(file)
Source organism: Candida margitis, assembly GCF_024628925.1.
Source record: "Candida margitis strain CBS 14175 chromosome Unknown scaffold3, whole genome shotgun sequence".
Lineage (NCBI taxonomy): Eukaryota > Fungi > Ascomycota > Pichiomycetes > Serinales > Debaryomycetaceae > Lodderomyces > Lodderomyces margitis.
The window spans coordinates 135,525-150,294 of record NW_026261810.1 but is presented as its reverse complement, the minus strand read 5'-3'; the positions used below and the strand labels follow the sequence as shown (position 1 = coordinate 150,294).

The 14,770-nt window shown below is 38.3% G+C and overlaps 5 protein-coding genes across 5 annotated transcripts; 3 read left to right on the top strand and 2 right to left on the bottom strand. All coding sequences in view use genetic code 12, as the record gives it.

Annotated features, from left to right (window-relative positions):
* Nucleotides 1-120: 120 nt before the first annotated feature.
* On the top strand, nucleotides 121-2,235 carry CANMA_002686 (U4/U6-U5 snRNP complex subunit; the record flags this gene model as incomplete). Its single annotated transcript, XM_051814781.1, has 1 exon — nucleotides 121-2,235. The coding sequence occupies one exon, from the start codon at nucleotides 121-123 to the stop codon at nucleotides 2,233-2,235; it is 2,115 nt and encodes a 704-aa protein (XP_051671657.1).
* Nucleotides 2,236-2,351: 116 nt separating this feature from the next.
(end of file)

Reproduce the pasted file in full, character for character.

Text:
Source organism: Candida margitis, assembly GCF_024628925.1.
Source record: "Candida margitis strain CBS 14175 chromosome Unknown scaffold3, whole genome shotgun sequence".
Lineage (NCBI taxonomy): Eukaryota > Fungi > Ascomycota > Pichiomycetes > Serinales > Debaryomycetaceae > Lodderomyces > Lodderomyces margitis.
The window spans coordinates 135,525-150,294 of record NW_026261810.1 but is presented as its reverse complement, the minus strand read 5'-3'; the positions used below and the strand labels follow the sequence as shown (position 1 = coordinate 150,294).

The 14,770-nt window shown below is 38.3% G+C and overlaps 5 protein-coding genes across 5 annotated transcripts; 3 read left to right on the top strand and 2 right to left on the bottom strand. All coding sequences in view use genetic code 12, as the record gives it.

Annotated features, from left to right (window-relative positions):
* Nucleotides 1-120: 120 nt before the first annotated feature.
* On the top strand, nucleotides 121-2,235 carry CANMA_002686 (U4/U6-U5 snRNP complex subunit; the record flags this gene model as incomplete). Its single annotated transcript, XM_051814781.1, has 1 exon — nucleotides 121-2,235. The coding sequence occupies one exon, from the start codon at nucleotides 121-123 to the stop codon at nucleotides 2,233-2,235; it is 2,115 nt and encodes a 704-aa protein (XP_051671657.1).
* Nucleotides 2,236-2,351: 116 nt separating this feature from the next.